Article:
Tennessee sales tax holidays approaching



NASHVILLE, Tenn. (WATE) — Tennesseans will get two reprieves from the sales tax this year beginning in less than two weeks.

The General Assembly passed legislation extending the yearly tax-free weekend to two weekends and doubling the price limits on most tax-exempt items. 

“The sales tax holiday is more significant than ever before for families, citizens and businesses,” Sen. Richard Briggs said. “As the economy continues to suffer from the COVID-19 pandemic, it is important for citizens to be able to keep more money in their pockets while also boosting spending at local businesses and restaurants. I encourage all citizens to take advantage of these tax-free weekends.”

The first tax-free weekend focuses on clothing and other back-to-school items. It begins at 12:01 a.m. Friday, July 31, and ends at 11:59 p.m. Sunday, Aug. 2. Clothing, school supplies, computers and other qualifying electronic devices will be exempt from sales tax. Certain price restrictions apply.


  • General apparel that costs $200 or less per item, such as shirts, pants, socks, shoes, dresses, etc.
  • Items sold together, such as shoes, cannot be split up to stay beneath the $200 threshold.
  • Available to anyone (not just students).
  • Apparel that costs more than $200 is taxable.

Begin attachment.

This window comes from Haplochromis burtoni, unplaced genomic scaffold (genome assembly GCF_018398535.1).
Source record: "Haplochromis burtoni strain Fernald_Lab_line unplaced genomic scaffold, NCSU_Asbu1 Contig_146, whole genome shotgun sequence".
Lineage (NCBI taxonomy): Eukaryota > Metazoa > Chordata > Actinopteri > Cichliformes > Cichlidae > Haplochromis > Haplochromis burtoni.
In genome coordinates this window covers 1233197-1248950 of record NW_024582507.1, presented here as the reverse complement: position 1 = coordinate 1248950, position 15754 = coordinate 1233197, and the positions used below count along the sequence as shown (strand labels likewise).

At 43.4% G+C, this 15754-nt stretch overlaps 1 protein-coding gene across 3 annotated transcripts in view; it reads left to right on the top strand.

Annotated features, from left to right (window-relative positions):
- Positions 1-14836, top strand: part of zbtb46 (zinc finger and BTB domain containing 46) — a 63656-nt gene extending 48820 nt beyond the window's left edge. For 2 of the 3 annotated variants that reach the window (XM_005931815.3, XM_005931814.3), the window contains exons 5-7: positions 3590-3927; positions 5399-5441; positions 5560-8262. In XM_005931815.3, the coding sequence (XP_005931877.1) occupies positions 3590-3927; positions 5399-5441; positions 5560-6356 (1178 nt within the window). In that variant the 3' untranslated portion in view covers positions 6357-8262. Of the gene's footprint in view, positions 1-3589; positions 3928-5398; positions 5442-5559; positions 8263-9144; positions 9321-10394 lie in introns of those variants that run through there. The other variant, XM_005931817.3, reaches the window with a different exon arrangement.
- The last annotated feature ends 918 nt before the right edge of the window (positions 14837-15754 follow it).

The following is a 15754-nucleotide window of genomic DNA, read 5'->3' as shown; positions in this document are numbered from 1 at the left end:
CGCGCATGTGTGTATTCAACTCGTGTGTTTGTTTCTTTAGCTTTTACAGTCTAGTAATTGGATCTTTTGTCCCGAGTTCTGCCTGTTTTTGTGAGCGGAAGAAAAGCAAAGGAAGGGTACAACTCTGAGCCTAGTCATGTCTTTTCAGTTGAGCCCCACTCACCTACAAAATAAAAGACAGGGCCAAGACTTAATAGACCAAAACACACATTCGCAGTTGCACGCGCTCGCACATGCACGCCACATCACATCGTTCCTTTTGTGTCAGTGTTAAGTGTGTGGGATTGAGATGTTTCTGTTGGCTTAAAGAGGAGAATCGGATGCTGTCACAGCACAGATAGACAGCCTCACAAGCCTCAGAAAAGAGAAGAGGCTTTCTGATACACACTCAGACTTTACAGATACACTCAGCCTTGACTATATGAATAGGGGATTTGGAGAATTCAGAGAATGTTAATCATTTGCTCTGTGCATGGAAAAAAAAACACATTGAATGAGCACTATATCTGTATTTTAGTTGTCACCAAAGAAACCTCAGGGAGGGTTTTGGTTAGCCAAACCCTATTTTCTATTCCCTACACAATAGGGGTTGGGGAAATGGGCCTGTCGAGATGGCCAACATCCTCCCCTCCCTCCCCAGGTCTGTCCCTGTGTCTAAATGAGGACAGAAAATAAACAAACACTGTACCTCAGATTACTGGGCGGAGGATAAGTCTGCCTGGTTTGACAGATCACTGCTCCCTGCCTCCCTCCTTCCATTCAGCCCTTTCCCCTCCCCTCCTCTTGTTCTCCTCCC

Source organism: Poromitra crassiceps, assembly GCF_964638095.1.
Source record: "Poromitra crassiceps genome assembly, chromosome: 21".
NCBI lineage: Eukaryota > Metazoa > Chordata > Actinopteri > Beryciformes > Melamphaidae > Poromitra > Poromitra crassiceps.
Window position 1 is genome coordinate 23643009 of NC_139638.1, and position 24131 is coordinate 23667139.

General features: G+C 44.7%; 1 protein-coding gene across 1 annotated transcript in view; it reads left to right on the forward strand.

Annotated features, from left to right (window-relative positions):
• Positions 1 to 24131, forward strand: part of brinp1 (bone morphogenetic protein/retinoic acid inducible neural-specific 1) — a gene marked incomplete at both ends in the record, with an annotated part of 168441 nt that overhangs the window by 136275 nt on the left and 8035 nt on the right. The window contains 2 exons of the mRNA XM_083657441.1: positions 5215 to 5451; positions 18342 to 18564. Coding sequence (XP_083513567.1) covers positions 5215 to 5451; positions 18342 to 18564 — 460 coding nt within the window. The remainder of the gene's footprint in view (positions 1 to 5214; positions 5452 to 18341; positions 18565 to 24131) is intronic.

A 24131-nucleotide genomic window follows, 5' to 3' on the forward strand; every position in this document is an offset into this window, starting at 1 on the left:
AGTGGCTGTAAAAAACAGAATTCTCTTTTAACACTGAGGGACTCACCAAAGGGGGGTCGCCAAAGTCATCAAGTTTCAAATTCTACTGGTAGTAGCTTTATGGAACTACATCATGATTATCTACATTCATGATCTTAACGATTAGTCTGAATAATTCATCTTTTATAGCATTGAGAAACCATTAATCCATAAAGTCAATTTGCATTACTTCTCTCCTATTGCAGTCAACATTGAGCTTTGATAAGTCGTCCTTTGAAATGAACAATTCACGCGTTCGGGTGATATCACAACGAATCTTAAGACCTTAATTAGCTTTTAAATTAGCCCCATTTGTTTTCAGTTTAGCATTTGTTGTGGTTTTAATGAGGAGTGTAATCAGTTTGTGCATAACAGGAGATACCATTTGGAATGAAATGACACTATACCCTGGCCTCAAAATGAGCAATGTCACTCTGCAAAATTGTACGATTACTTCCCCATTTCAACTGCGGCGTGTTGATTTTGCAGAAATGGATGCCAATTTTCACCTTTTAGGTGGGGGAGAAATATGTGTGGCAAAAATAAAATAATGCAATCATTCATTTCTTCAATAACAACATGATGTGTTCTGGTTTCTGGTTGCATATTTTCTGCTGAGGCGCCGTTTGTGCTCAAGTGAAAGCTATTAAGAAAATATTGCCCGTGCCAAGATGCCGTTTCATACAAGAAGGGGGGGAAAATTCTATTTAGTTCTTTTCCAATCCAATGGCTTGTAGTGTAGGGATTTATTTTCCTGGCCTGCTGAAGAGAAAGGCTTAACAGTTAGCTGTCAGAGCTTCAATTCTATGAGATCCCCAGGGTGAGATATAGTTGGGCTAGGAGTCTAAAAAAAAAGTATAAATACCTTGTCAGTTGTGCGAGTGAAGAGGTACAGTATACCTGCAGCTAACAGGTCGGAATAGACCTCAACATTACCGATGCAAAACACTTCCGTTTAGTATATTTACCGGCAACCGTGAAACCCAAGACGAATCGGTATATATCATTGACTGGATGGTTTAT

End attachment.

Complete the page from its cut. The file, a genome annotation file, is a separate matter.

• Items such as jewelry, handbags, or sports and recreational equipment are taxable.
  • Items purchased for business or trade use are taxable.

School Supplies:

  • School and art supplies with a purchase price of $200 or less per item, such as binders, books, backpacks, crayons, paper, pens, pencils, and rulers, and art supplies such as glazes, clay, paints, drawing pads, and artist paintbrushes. 
  • Items that are normally sold together cannot be split up to stay beneath the $200 threshold.
  • Available to anyone (not just students).
  •  School and art supplies individually priced at more than $200 are taxable. 
  • Items purchased for business or trade use are taxable

Computers and Other Electronics:

  • Computers with a purchase price of $3,000 or less. This includes laptops, tablets, smartphones, and electronic readers 
  • Computers for personal (not business) use.
  • Anyone (not just students) can buy items that qualify. 
  • Computer parts, like keyboards and monitors, when not sold with a CPU. 
  • Storage media, like flash drives and compact discs. 
  • Individually purchased software, video game consoles, computer printers and supplies, and personal digital assistants are taxable.

Briggs also stressed the importance of continuing responsible behavior as citizens participate in the tax-free weekends.

“I also want to remind citizens that when visiting local retail stores and restaurants, it remains very important to wear a mask and keep your distance from other people whenever possible,” he said. “And if you are not feeling well, shop online. Eligible items purchased online will also be tax-free.

“It is imperative to practice these responsible behaviors if we want to continue to see the economy improve.”

Exempt items sold online are also eligible. Consumers must purchase items for personal use, not business or trade.

The second sales tax holiday weekend focuses on restaurant sales. It begins at 12:01 a.m. Aug. 7 and ends at 11:59 p.m. Sunday, Aug. 9. During this time the retail sale of food and drink by restaurants and limited-service restaurants is exempt from sales tax.


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